Armenia’s unwillingness to change its Constitution may indicate an unwillingness to establish peace with Baku, Chairman of the Board of the Center for Analysis of International Relations Farid Shafiyev told Report.

In his opinion, changing the Constitution of Armenia at the moment concerns international law and is not entirely an internal matter, since Baku and Yerevan are working on a peace treaty.

“A whole group of legislative acts in Armenia, based on the Constitution, do not recognize the territorial integrity of Azerbaijan and sovereignty over Karabakh. At one time, Kocharyan was elected president, despite the fact that he did not have five years of residency in Armenia, and the Constitutional Court considered his residence in Karabakh as for living on the territory of Armenia. Therefore, naturally, this issue must be resolved,” Shafiyev noted.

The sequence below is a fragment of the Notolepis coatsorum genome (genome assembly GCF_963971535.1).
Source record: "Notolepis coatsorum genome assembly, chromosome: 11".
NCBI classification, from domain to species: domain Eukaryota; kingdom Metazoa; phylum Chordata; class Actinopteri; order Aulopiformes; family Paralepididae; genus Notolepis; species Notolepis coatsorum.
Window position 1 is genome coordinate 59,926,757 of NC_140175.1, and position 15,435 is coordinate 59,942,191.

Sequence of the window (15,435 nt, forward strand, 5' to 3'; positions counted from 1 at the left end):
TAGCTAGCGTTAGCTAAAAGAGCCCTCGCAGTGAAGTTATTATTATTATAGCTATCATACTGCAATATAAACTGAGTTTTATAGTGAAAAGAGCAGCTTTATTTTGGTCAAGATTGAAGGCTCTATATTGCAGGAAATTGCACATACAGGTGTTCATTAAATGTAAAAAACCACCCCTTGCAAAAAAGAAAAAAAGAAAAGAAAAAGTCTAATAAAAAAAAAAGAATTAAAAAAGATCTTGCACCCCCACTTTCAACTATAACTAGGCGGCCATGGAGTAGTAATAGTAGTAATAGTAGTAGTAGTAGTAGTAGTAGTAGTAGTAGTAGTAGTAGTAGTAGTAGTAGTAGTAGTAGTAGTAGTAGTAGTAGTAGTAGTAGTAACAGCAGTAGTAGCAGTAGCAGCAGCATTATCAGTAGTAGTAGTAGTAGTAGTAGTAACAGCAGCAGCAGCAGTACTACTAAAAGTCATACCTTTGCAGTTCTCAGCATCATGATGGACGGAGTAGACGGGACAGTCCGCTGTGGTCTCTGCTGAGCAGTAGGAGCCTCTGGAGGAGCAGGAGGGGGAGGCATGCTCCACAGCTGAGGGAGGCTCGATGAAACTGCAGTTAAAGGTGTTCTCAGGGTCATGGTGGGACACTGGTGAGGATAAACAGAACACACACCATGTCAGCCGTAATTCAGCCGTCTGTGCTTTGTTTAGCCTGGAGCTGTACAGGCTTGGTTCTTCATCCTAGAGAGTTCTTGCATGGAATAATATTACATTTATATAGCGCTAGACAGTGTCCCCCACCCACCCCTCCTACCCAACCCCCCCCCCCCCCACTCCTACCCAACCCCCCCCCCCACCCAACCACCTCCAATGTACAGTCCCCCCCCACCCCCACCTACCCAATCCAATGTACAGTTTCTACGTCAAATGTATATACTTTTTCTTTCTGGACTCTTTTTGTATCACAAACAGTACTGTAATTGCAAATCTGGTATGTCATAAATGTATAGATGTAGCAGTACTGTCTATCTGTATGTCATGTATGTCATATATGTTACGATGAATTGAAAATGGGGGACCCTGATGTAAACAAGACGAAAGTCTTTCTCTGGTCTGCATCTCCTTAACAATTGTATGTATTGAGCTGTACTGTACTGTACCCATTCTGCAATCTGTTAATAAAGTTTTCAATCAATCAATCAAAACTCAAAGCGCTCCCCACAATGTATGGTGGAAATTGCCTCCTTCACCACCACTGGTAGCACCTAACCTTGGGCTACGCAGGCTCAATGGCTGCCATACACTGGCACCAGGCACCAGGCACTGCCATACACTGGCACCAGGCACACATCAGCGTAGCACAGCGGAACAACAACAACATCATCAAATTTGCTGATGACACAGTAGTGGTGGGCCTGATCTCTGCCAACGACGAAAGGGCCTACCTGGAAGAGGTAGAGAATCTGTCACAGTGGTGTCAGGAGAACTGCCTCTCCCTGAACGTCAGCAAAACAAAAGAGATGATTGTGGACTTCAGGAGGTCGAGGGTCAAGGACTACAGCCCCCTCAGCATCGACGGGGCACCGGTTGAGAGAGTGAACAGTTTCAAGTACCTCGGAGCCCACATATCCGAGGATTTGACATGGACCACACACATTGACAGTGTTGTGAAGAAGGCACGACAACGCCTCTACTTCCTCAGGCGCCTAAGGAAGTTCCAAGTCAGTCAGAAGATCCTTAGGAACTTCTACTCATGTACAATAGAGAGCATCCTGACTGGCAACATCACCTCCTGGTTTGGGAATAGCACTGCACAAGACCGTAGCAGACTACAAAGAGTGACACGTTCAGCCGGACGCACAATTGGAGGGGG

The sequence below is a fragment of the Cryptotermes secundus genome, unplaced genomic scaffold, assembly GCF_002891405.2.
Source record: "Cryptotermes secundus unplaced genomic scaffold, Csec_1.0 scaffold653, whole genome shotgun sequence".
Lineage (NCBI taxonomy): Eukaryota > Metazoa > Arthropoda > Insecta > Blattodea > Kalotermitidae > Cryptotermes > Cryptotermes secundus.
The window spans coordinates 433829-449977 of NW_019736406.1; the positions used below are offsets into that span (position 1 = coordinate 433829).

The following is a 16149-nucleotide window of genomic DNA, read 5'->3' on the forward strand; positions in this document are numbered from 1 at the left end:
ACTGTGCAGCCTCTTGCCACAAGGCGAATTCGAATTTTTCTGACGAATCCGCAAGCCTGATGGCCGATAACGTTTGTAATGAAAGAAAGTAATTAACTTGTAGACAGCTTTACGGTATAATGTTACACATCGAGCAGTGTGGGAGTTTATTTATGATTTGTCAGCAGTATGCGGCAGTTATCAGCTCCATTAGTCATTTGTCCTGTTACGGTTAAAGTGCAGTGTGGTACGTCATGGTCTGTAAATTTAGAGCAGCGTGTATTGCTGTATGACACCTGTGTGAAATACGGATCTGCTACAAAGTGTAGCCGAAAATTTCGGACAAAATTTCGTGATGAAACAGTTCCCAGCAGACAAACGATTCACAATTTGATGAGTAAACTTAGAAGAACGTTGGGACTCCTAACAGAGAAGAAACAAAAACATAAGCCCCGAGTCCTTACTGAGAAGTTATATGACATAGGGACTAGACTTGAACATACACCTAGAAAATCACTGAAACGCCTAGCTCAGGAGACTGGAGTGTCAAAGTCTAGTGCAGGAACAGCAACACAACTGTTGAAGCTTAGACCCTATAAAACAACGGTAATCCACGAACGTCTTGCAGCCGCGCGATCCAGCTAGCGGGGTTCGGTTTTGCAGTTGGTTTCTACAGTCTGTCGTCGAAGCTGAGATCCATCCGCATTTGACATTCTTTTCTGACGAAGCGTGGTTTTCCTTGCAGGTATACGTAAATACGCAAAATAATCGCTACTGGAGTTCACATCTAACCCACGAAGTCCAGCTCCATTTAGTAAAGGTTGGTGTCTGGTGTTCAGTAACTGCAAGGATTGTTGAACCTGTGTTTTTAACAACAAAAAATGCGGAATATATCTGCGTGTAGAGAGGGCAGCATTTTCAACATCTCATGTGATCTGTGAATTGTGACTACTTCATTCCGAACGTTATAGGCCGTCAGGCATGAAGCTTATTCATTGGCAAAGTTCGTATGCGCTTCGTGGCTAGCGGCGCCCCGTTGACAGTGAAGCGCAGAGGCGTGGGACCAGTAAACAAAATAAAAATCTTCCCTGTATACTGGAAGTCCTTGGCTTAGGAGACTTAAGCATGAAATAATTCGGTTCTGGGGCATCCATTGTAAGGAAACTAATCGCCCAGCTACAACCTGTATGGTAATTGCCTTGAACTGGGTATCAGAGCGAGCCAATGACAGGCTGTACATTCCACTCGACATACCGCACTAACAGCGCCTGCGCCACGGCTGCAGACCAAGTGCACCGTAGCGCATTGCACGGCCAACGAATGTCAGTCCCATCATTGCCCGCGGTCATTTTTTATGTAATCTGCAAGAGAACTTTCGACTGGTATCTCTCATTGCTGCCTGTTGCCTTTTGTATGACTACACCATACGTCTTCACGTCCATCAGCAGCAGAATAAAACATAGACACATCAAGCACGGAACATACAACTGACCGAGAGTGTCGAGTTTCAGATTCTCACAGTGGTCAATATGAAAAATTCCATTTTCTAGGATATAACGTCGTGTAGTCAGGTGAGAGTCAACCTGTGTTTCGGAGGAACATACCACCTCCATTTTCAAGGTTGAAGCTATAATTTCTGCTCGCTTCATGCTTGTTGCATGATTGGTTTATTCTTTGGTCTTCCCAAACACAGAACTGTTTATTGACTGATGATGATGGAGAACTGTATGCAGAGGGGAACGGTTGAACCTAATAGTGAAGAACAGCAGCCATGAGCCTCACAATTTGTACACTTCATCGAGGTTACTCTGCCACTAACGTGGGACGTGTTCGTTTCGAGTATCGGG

He emphasized that the Belfast Agreement can serve as a precedent in this matter: “This is the best and relatively recent precedent from 1998. Under this agreement, Ireland pledged to make changes to the Constitution and recognize the full sovereignty of Great Britain over Northern Ireland.”

Shafiyev suggested that perhaps the peace treaty would contain some kind of reference to Armenia’s commitments to change the Constitution.